China's one-child policy: doctors discover 23 sewing needles in womans head

Luo Cuifen knew something was wrong when she went to the doctor after finding blood in her urine, but nothing could have prepared her for the discovery of 23 sewing needles, which doctors believe were stuck deep into her as a baby by her grandparents.

Doctors suspect they wanted to kill her because her family preferred a son. Some of the needles were pushed into the fontanelle, the soft spot on the head all babies have before the bones knit. Ms Cuifen, now 29, was a second granddaughter, leaving the family no chance to produce a treasured boy child.

Under the one-child policy, most families are limited to one offspring, but in the countryside, people may be allowed to have a second if their first is a girl.

The needles are about an inch long, and X-rays show they have worked their way into her lungs, liver, bladder and kidneys, making removal difficult, said Qu Rui, a spokesman for the Richland International Hospital in Kunming, the capital of Yunnan province. More than 20 surgeons and doctors from China, Canada and the United States, experts in disciplines from gynaecology toneurology, are to operate to try to remove the first six needles today.

Over the years, Ms Luo has suffered from inexplicable anxiety and insomnia, as well as depression. At times, the needles would emerge from strange wounds on her body. Ms Luo’s grandparents are dead and there was no indication as to whether there would be an investigation.

There is a strong cultural bias in rural China against baby girls, sometimes known as "maggots in the rice". There is a saying that "raising a daughter is like watering someone else’s fields", a sign of how deep-rooted the pro boy bias is. Boys carry on the family name but, for a girl, families need to find a dowry when she marries into someone else’s family.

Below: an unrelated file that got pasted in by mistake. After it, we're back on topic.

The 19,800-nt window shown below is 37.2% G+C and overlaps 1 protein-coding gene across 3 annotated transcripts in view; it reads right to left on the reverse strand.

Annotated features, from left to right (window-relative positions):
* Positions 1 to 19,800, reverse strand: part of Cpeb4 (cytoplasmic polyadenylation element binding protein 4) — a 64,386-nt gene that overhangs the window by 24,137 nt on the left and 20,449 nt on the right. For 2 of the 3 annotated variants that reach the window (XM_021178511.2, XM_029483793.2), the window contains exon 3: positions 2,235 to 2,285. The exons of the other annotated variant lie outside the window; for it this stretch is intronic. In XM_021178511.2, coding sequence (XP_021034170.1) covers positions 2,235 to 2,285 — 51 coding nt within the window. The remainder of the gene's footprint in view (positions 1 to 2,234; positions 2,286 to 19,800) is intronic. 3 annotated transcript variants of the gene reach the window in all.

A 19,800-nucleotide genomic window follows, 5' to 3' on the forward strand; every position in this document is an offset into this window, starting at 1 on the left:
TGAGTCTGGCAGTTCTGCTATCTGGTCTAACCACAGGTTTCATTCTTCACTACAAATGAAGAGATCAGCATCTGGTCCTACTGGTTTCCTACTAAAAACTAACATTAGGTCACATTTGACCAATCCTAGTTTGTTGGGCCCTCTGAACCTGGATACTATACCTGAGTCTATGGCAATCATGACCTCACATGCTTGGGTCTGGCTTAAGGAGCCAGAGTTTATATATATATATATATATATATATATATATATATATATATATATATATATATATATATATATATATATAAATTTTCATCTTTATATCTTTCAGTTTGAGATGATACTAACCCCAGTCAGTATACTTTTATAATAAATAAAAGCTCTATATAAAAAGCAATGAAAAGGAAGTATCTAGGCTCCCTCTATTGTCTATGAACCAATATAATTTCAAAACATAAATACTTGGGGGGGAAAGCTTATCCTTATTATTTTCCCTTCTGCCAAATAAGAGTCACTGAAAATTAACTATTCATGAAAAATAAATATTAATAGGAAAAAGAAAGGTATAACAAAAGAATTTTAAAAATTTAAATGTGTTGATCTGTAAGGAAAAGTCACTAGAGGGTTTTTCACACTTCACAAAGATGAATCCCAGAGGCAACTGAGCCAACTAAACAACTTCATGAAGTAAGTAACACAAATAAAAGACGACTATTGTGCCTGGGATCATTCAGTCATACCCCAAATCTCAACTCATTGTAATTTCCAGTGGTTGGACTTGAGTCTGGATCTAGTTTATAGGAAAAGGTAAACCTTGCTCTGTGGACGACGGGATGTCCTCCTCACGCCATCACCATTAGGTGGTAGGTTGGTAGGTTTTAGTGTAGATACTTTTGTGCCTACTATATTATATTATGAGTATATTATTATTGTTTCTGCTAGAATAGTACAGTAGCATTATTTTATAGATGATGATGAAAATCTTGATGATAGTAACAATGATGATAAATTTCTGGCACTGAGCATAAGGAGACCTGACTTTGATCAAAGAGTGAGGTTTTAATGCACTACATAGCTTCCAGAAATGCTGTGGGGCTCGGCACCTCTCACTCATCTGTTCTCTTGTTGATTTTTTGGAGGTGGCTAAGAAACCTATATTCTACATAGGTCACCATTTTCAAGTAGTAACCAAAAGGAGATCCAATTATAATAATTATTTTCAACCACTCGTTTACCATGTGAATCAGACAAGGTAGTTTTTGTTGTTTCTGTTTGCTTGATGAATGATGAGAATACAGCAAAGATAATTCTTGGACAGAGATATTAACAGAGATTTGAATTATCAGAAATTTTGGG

And having a son is the closest thing to a pension plan most rural Chinese will have: sons are supposedly better able to provide for the family and support their elderly parents. Because of the prejudice against girls, the increasingly mobile nature of Chinese society and the pressures of the one-child policy, many women do not report their pregnancies and if the child is a girl, they kill the baby.

Thousands of baby girls are abandoned every year, some on rubbish heaps. Others end up in the "dying rooms" of orphanages where they die of neglect, although the government has said it is cracking down on this.

There are 37 million more men than women in China, the most unbalanced gender ratio in the world. This skewed ratio has worsened since China introduced the one-child policy 30 years ago to curb population growth, making abortion a widely used method of familyplanning, and sometimes infanticide. The government reckons it has prevented 400 million births.

Official figures show there are 119 boys reported born for every 100 girls. The ratio in industrialised countries is 105 boys for every 100 girls. The gender gap raises the prospect of millions of men unable to find a wife, risking antisocial and violent behaviour. There are already 18 million more men than marriageable women. Gender scanning of a foetus is illegal in China but the regulation does not spell outpunishments, so a black market flourishes, with scans costing £3.40 if it is a boy and £2 for a girl.

Start your day with The Independent, sign up for daily news emails
Have you tried new the Independent Digital Edition apps?
ebooks
ebooksAn introduction to the ground rules of British democracy
Latest stories from i100
Have you tried new the Independent Digital Edition apps?
Independent Dating
and  

By clicking 'Search' you